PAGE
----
“Pastor Morefield and his wife found that many working parents in their community were searching for an affordable, loving and safe child care facility for their children,” said Deborah Ingalls, its elementary principal .
In 1993, the pastors opened a day-care center for 3- and 4-year-old s. This beginning led to the creation of a kindergarten through fifth-grade school. Eventually more grades were added, and in 2014, a six-student 12th-grade class will graduate. Four of the six began their education at GV Christian School; all six plan to go to college.
“In 2006, K-12 had 440 students, along with 235 preschool children,” Ingalls said. “GV Christian School is a Christian-based private school focused on preparing students for admission to a four-year college of their choice.
“The heart of GV Christian School is in its Christian beliefs and teachings,” she added.
American Heritage Academy
American Heritage Academy is a kindergarten through 12th-grade school managed by headmaster Laurel Beckstead. Its website at ahalv.org offers insight to the philosophy, parental interest and quality education available in a school of 175 students with 20 teachers that blends prayer and faith into academic teaching.
American Heritage Academy’s approach to education was reflected in 2010 when kindergarten through eighth-grade students placed in the top 10 percent nationally in the Iowa Test of Basic Skills that measures student achievement. American Heritage Academy uses the Iowa Test of Basic Skills for feedback for teachers, who individualize education .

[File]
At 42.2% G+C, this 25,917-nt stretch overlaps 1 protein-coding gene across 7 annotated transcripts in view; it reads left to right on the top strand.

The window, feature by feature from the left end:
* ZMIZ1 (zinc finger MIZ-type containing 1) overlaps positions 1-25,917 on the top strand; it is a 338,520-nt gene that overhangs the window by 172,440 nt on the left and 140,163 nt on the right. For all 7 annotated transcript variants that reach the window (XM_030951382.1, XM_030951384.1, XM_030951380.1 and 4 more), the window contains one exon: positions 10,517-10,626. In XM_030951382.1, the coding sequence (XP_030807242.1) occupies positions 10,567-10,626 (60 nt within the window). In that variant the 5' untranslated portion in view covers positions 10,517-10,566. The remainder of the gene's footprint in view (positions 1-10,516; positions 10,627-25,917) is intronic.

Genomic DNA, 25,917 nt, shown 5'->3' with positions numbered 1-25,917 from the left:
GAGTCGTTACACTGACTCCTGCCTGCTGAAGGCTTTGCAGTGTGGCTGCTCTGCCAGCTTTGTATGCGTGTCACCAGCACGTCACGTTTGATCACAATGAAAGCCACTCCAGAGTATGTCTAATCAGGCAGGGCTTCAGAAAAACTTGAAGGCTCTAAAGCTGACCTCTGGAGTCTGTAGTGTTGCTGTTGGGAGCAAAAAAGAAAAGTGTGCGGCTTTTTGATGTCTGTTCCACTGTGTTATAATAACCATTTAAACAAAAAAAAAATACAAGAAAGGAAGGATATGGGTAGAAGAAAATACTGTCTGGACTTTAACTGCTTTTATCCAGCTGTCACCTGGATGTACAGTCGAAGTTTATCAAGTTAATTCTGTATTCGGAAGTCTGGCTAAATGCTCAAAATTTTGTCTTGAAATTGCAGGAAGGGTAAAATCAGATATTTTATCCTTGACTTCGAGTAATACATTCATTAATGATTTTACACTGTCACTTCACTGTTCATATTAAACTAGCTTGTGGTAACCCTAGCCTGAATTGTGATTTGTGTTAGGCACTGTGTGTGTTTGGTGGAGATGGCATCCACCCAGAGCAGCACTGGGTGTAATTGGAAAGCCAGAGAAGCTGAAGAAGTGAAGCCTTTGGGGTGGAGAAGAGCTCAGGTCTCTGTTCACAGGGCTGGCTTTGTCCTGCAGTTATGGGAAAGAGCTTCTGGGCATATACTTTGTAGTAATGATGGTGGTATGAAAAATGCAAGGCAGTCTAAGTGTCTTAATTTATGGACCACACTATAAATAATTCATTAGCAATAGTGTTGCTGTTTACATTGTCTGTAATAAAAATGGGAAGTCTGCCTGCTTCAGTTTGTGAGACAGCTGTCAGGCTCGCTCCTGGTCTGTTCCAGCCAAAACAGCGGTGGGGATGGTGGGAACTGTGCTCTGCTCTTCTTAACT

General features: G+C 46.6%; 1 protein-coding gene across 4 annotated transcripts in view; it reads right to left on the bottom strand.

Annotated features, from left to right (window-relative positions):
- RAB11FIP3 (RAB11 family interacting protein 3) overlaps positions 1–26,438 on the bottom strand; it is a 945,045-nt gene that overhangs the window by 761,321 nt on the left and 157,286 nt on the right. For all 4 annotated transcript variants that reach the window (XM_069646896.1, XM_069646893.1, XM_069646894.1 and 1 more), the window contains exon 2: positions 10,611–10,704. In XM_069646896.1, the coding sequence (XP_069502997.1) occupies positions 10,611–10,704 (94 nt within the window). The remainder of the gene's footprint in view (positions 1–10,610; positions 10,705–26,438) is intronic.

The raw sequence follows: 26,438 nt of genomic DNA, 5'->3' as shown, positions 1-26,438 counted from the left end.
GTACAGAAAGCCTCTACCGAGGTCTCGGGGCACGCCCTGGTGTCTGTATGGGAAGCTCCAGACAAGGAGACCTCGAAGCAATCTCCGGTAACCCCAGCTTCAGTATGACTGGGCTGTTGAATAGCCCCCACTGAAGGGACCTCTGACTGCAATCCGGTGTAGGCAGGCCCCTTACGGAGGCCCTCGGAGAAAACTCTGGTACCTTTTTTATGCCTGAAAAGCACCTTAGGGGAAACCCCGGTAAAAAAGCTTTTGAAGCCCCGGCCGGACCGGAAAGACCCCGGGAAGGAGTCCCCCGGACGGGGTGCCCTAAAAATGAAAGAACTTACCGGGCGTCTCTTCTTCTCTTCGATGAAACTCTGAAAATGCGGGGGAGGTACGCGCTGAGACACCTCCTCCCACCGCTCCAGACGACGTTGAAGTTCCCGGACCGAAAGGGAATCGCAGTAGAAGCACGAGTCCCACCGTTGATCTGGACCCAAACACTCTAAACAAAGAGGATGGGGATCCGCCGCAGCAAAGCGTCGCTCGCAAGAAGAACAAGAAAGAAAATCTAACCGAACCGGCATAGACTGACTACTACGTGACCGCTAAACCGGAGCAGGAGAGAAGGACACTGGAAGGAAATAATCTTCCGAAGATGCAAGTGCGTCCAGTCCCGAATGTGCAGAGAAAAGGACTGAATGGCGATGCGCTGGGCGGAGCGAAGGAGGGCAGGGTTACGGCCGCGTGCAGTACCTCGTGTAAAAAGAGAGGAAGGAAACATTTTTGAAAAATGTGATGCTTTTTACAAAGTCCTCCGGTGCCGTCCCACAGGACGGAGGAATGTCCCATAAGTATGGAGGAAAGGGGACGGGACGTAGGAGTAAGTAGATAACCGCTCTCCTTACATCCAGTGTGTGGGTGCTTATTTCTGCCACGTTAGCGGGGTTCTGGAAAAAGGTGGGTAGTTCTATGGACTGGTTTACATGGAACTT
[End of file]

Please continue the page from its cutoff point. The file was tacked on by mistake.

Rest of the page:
Individual attention for students such as their son is key, said Jay and Lisa Hofer, parents of an American Heritage Academy student. That attention is not available in public schools, they said.
“We are a small nonprofit private school and exposure to the values we espouse here at AHA is greatly appreciated,” Beckstead said. She added, the academy’s teachers “… are passionate about education and understand how children thrive academically, socially and mentally in a positive educational environment.”
With a student/teacher ratio of 8 to 1, individuation and Iowa Test of Basic Skills scores prove that the academy has a lot to offer .
Faith Lutheran Middle School and High School offered a curriculum for grades six though 12. CEO Steve Buuck, a Marquette University doctorate, came to Faith Lutheran in 2008 as its high school principal and became CEO in June 2011.
Buuck offered a brief description of the school’s growth .
“The school began with sixth- and seventh-grade classes in 1979, expanded to K-12, and graduated its first high school students in 1985,” Buuck said. “We moved to Summerlin in 1998 to become the largest Faith Lutheran school in the United States.
“We are not simply a private school,” he said. “We are a Christian school that delivers both a Christian and academic education that graduates students who have gone on to Yale, Duke, NYU, Dartmouth, West Point and many other fine American universities. … Half of Faith Lutheran’s student body is Christian, but all are enrolled in Christian classes that are part of Faith Lutheran’s standard curriculum.”